The next-generation iPad Pro could come with an eye-watering price tag if it does indeed adopt OLED panels and bump the screen size to 13 inches.
A report by The Elec claims that moving from mini-LED displays, found on the current iPad Pro 2022, to OLED panels will see a procurement price increase of two to three times for Apple. And as a result that will likely have a big impact on the final price of an OLED-equipped iPad Pro.
Now the iPad Pro models have never been cheap, offering a distinct specs advantage and a 120Hz display over their Air and vanilla siblings. But going OLED could see the price of a 13-inch iPad Pro hit $1,800; that’s MacBook Pro-level money.
This is based on speculation by tech tipster Revegnus on Twitter, who has yet to establish the most reliable reputation.
OLED iPad panels price:11-inch $27013-inch $350Finished OLED iPad price:$1500 for the 11-inch model and $1800 for the 13-inch model. pic.twitter.com/kBdVqE9Q11April 27, 2023
But some math by our sibling publication Laptop Mag comes to the same conclusion and cites that the way Apple has a reported 50% markup for producing its tablets to selling them, could see OLED-equipped iPad Pros jump in price by some $500 to $700.
So we’d be looking at the rumored 11-inch next-gen iPad Pro starting at $1,500 and the 13-inch model beginning at $1,800. Add in accessories like a Magic Keyboard and Apple Pencil and you’re looking at an overall price that hits or exceeds $2,000; that’s frankly an absurd amount of money for a tablet.
OLED iPad Pros: exciting or excessive?
Now it’s worth bearing in mind that these numbers are all speculative, and there’s a good chance Apple could price its next-gen iPad Pros more competitively. But Apple can seemingly charge what the heck it wants for its products and still see them sell well. So a $1,800 iPad Pro is well within the realm of imagination.
Would it be worth it? That’s the question.
Well, the current iPad Pro models with their mini-LED displays are very impressive, providing a screen that's more than capable of editing images on, in addition to watching movies or playing games. But OLED displays are still, arguably, the gold standard for screen tech, offering fantastic colors and contrast, with the ability to daily ‘true blacks.’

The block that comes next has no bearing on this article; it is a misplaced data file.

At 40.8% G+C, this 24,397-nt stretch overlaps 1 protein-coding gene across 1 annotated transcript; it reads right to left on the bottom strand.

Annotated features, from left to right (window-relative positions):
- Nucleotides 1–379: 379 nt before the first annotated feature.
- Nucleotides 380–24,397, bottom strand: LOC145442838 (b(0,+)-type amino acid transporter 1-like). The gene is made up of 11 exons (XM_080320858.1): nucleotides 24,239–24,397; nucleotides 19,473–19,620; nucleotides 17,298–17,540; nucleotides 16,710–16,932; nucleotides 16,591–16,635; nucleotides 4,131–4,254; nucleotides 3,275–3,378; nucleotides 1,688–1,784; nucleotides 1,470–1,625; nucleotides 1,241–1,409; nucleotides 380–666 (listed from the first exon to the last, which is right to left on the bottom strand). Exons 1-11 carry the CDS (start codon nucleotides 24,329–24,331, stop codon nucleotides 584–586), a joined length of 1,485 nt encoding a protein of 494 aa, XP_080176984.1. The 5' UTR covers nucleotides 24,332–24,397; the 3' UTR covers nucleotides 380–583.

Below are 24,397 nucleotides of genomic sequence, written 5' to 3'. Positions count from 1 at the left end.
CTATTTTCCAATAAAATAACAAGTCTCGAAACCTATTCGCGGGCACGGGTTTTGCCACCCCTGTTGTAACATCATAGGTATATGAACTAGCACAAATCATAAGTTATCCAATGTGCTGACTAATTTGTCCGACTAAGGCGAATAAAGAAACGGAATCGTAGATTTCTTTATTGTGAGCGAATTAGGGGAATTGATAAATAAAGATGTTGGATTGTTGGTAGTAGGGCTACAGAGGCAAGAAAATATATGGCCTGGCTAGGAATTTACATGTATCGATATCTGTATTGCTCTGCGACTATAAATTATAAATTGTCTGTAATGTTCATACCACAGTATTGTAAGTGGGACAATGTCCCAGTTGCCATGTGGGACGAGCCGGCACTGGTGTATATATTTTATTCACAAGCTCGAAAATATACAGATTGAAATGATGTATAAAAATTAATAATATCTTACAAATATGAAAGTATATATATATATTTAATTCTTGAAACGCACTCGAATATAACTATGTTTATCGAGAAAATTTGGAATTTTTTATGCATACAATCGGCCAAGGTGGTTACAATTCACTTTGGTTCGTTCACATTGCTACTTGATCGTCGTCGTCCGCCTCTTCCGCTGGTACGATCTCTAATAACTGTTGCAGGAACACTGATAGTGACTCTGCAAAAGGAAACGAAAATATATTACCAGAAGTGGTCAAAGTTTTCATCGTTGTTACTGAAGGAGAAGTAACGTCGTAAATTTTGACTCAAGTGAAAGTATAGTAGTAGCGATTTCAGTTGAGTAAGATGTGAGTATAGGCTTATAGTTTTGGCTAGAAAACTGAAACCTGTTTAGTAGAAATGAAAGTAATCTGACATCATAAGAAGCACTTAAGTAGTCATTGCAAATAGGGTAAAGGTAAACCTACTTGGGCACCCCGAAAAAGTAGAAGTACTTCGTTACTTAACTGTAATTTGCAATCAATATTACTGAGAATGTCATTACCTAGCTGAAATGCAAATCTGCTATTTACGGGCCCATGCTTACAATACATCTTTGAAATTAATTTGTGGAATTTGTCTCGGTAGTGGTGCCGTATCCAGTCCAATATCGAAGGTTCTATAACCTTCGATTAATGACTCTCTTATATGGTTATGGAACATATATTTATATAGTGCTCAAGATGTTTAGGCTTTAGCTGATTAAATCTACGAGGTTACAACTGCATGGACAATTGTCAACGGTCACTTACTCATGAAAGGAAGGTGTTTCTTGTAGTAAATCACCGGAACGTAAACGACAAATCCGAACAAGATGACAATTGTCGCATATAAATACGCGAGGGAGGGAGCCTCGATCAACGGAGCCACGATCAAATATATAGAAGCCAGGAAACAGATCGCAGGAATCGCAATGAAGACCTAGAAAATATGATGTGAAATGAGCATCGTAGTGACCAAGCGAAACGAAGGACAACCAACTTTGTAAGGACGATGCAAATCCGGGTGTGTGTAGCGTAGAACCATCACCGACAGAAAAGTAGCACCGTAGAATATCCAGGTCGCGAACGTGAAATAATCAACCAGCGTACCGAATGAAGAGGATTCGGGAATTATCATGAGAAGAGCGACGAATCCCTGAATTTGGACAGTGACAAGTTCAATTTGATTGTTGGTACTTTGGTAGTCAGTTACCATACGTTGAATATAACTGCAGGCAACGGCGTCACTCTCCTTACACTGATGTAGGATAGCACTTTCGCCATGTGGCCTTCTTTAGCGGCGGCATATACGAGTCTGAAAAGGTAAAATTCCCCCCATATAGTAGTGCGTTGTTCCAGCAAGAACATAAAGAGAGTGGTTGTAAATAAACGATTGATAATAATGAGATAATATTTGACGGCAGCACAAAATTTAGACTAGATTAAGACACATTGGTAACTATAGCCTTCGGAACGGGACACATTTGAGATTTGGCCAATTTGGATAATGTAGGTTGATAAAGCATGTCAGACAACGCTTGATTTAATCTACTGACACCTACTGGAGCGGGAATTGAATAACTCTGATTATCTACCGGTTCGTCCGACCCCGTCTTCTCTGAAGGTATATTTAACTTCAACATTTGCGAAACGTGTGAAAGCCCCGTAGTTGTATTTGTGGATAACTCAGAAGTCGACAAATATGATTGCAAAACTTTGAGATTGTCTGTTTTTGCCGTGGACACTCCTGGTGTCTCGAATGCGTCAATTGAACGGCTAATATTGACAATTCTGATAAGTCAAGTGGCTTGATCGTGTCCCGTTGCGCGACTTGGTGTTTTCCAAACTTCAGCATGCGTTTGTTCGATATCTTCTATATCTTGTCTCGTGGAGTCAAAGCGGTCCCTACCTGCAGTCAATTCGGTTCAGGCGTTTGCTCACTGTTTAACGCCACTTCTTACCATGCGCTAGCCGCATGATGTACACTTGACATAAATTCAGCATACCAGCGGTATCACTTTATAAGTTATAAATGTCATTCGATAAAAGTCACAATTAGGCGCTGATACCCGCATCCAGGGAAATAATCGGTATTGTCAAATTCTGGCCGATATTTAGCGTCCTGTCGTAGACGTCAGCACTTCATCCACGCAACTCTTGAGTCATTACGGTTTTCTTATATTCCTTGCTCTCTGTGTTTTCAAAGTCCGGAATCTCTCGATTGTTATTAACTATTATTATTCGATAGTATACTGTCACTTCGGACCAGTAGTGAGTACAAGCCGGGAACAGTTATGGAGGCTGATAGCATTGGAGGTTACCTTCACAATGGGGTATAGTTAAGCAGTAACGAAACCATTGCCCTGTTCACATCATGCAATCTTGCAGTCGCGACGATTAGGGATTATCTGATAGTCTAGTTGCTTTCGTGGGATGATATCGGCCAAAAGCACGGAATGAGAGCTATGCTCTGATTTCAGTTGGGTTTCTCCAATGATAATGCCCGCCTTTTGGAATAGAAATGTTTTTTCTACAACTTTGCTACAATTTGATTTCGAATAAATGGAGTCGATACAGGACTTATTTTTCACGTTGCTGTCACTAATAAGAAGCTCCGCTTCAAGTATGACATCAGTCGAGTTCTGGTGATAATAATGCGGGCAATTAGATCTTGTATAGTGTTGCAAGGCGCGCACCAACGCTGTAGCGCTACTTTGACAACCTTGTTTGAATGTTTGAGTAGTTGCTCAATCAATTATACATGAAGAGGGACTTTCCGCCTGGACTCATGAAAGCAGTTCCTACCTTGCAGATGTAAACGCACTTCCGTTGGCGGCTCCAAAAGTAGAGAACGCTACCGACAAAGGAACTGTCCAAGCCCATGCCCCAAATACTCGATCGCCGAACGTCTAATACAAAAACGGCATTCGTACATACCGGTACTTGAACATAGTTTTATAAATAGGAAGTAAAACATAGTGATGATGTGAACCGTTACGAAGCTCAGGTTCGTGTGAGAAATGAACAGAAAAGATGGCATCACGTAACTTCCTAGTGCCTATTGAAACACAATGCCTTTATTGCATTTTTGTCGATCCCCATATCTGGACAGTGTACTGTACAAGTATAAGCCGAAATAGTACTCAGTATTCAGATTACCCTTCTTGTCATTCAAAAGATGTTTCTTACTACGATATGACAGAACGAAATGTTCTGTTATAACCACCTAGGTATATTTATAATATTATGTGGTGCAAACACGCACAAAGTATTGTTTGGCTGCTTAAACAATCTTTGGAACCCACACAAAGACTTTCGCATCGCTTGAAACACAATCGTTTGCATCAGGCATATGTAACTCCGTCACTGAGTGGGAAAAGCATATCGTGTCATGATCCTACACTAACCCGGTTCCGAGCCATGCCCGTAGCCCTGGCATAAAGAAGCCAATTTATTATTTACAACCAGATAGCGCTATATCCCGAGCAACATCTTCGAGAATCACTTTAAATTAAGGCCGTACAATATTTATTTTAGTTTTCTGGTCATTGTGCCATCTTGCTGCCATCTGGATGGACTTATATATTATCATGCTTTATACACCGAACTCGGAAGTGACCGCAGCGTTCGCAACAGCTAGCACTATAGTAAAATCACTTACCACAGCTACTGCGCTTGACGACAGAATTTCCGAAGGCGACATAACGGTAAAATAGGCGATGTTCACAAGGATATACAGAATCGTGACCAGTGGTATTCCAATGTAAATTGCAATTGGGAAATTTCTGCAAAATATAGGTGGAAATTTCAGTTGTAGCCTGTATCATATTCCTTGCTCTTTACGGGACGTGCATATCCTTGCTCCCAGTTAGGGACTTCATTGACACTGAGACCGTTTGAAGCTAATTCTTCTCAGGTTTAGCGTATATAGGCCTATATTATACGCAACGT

Having used the Samsung Galaxy Book 3 Pro 360 for a bit, I can attest that having an OLED-equipped machine is fantastic, with everything looking richer and more vibrant compared to the screens of other laptops and 2-in-1 machines I’ve used.
There are drawbacks to OLED, with burn-in still being a potential issue, and they can consume a lot of battery power when on devices larger than smartphones. But Apple would likely work pretty hard to ensure that the OLED panels it may use on the next-gen iPad Pros are as efficient as possible; Apple rarely lets us down when it comes to device battery life, so it has form for extracting power efficiency.
Such technical expertise would likely come at a price and thus be another reason for potentially high prices for an OLED iPad Pro.
For content creators who want the flexibility of a tablet with some of the capabilities of a laptop, an OLED iPad Pro could be exactly what they are after. The same could be said for iPad fans who really want the very best a tablet can offer.
For others, a super-expensive OLED iPad Pro could be a step too far, given many would not likely complain about the screens on the current iPad Pros.
OLED iPad Pros have been generally tipped to arrive in 2024, so there’s still a lot of scope for change in terms of new manufacturing techniques to lower the cost of panel production. In the meantime, the biggest iPad changes are likely to arrive at WWDC 2023, where we’re expecting to see the debut of iPadOS 17, which could usher in a suite of tweaks and upgrades to Apple’s tablet operating system; here’s hoping it makes the iPad Pro even more capable of being a laptop alternative.
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Roland Moore-Colyer a Managing Editor at Tom’s Guide with a focus on news, features and opinion articles. He often writes about gaming, phones, laptops and other bits of hardware; he’s also got an interest in cars. When not at his desk Roland can be found wandering around London, often with a look of curiosity on his face.